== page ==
Hurts takes tough coaching and responds in big way


Jalen Hurts has responded well to tough coaching his entire life.

At least he doesn’t have to live with Nick Sirianni.

There was a moment in the Eagles’ 27-17 win over Washington on Tuesday night that might have been a disaster for a different team with a different quarterback and a different head coach. But for Sirianni and Hurts, it was just an illustration of just how far their relationship has come.

Because when Hurts fumbled away the football on the Eagles’ second possession of the game, Sirianni was ticked off.

And he let Hurts hear about it.

“He likes tough coaching and I wasn't going to back down on him,” Sirianni said. “I thought he was careless with the football, and I let him know that.”

Boy, did he ever.

But Hurts didn’t snap back. He stayed poised and he ended up having a terrific game. Hurts completed 20 of 26 passes for 296 yards with a touchdown and an interception that wasn't his fault. And he also ran in two more scores.

READ: Roob's instant observations from the game

“Obviously, he responded great,” Sirianni said, “because he played a phenomenal game from there on out.”

In an age where so many high-profile players — especially at the quarterback position — are coddled, it’s refreshing to see a player like Hurts who doesn’t mind getting yelled at. Heck, he might even enjoy it.

After all, Hurts is used to it. He played for his father Averion in high school and has played for other tough coaches, most notably Nick Saban at Alabama, along the way. Hurts knows what works for him. And he’s been relaying that to Sirianni all season.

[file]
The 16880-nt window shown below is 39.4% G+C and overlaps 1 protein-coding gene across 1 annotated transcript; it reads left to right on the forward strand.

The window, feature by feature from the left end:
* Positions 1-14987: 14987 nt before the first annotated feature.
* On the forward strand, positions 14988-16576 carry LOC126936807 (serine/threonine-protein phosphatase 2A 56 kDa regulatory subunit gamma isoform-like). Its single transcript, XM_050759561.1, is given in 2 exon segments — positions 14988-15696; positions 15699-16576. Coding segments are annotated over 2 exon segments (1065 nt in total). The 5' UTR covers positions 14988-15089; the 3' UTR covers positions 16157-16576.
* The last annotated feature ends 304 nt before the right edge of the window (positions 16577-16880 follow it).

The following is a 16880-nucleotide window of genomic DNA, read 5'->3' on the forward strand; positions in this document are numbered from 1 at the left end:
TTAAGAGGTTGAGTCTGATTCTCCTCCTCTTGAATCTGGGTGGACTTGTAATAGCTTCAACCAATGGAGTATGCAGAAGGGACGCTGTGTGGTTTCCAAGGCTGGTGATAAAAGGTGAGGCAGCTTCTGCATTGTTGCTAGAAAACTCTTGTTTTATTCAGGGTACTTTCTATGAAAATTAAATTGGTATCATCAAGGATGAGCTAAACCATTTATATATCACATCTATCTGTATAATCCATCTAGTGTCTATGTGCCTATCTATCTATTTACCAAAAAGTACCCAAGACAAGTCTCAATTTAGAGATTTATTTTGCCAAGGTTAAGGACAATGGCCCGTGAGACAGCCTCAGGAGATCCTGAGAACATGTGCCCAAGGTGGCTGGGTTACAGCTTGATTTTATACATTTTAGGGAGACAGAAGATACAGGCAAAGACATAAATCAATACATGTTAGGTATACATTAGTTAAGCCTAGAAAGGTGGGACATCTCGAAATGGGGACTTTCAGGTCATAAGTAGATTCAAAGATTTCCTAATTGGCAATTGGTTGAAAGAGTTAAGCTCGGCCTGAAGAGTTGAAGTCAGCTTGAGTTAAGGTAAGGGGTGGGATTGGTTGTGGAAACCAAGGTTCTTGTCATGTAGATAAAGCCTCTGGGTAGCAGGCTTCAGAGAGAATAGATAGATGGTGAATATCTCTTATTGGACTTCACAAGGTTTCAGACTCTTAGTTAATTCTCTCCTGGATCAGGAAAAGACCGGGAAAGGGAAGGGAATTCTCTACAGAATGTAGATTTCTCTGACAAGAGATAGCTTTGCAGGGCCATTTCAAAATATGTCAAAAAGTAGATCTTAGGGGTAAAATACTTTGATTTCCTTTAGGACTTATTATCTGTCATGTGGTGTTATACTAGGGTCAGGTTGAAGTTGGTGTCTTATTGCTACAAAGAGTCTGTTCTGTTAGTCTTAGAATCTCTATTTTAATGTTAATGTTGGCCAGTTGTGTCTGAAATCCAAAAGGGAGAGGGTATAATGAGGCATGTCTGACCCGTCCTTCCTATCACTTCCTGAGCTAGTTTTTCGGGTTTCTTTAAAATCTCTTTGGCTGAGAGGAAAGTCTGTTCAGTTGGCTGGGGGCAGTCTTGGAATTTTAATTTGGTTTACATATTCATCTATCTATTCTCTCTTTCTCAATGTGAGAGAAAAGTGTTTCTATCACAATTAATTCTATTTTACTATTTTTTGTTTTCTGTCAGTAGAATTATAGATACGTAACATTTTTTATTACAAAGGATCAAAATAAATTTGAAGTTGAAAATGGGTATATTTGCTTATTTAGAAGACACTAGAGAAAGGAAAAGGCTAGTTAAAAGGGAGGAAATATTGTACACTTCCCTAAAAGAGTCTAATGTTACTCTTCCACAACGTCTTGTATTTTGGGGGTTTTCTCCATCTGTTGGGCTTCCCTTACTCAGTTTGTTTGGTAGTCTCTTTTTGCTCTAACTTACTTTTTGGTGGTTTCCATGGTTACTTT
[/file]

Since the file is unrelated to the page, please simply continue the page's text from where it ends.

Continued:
“I’ve been telling him all year that I’m a coaches’ kid,” Hurts said. “Basically all the coaches’ kids out there know what that means. It means they’ve been coached. They’ve heard everything. In high school I lived with the guy that was chewing me out. I made it clear to Coach all year, ‘You know, you can get on me a little bit.’ 

“So after the fumble, he came up to me and said what he had to say. Then later on in the game he comes back and jokes with me and says, ‘I guess I’m just going to start coaching you like your dad coached you.’ So it was a funny moment. Whatever he said worked.”

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After that early hiccup, Hurts played a really good game. And it was a necessary game for him because the last time we saw Hurts, he was having the worst outing of his professional career against the Giants at MetLife Stadium. Because of an ankle injury suffered in that game, he missed the next week’s contest against the Jets, then came the bye, then came the postponement.

In all, it had been over three weeks since Hurts had gotten any game action. And even with an ankle that is clearly less than 100 percent, Hurts gutted out an impressive performance to pull the Eagles’ record back to .500 and keep them alive in the playoff chase.

So if he has to get yelled at every once in a while, so be it.

If anything, it just shows how much he and Sirianni have grown together throughout this season.

“I’ll say that it’s all about communicating within a relationship,” Hurts said. “And those are things that we have obviously kind of over taken with time. We have taken steps together throughout all of this.”